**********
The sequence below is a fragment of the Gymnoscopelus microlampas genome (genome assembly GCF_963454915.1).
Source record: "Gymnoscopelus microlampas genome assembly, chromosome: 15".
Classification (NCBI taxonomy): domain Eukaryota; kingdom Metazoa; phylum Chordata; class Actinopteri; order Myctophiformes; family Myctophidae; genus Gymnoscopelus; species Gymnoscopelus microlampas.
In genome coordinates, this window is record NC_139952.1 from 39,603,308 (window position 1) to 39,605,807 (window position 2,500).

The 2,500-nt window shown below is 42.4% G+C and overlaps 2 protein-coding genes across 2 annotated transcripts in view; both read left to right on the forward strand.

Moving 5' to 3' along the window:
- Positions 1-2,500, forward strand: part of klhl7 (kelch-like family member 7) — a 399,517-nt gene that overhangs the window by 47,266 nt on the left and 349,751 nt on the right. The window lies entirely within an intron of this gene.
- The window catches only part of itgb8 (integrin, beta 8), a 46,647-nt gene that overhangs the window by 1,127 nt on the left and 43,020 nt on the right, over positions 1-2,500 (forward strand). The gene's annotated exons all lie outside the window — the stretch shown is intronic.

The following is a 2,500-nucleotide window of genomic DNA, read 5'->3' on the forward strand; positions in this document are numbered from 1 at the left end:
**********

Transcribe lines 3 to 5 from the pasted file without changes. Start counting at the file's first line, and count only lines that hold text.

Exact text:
Classification (NCBI taxonomy): domain Eukaryota; kingdom Metazoa; phylum Chordata; class Actinopteri; order Myctophiformes; family Myctophidae; genus Gymnoscopelus; species Gymnoscopelus microlampas.
In genome coordinates, this window is record NC_139952.1 from 39,603,308 (window position 1) to 39,605,807 (window position 2,500).

The 2,500-nt window shown below is 42.4% G+C and overlaps 2 protein-coding genes across 2 annotated transcripts in view; both read left to right on the forward strand.